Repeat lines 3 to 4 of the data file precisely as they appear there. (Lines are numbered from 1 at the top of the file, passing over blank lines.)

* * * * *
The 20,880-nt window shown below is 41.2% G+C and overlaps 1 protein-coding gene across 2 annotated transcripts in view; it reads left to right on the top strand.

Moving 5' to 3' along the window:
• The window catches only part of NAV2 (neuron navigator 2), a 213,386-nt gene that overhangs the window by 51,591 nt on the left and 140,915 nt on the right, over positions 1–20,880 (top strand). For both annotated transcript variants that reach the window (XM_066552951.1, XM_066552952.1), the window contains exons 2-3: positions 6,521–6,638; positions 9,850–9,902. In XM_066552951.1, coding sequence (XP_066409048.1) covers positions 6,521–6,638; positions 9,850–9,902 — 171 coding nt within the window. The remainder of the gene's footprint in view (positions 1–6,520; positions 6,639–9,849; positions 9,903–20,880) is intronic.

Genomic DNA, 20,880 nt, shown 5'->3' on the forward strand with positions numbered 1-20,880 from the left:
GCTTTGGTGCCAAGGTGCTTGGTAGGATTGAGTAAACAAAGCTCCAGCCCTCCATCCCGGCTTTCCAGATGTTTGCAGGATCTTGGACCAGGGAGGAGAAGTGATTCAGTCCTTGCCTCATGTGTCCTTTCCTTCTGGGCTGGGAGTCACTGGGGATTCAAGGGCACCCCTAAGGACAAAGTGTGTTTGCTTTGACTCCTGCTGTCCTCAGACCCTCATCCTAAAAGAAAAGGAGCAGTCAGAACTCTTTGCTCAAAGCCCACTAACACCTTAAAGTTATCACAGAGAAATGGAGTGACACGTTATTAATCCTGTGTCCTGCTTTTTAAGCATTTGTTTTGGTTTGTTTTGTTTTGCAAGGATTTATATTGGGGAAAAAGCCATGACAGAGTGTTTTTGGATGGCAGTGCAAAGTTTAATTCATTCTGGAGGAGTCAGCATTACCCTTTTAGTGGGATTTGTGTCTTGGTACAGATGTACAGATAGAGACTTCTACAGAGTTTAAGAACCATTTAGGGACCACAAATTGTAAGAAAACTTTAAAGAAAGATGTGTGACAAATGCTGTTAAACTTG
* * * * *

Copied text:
• The window catches only part of NAV2 (neuron navigator 2), a 213,386-nt gene that overhangs the window by 51,591 nt on the left and 140,915 nt on the right, over positions 1–20,880 (top strand). For both annotated transcript variants that reach the window (XM_066552951.1, XM_066552952.1), the window contains exons 2-3: positions 6,521–6,638; positions 9,850–9,902. In XM_066552951.1, coding sequence (XP_066409048.1) covers positions 6,521–6,638; positions 9,850–9,902 — 171 coding nt within the window. The remainder of the gene's footprint in view (positions 1–6,520; positions 6,639–9,849; positions 9,903–20,880) is intronic.

Genomic DNA, 20,880 nt, shown 5'->3' on the forward strand with positions numbered 1-20,880 from the left: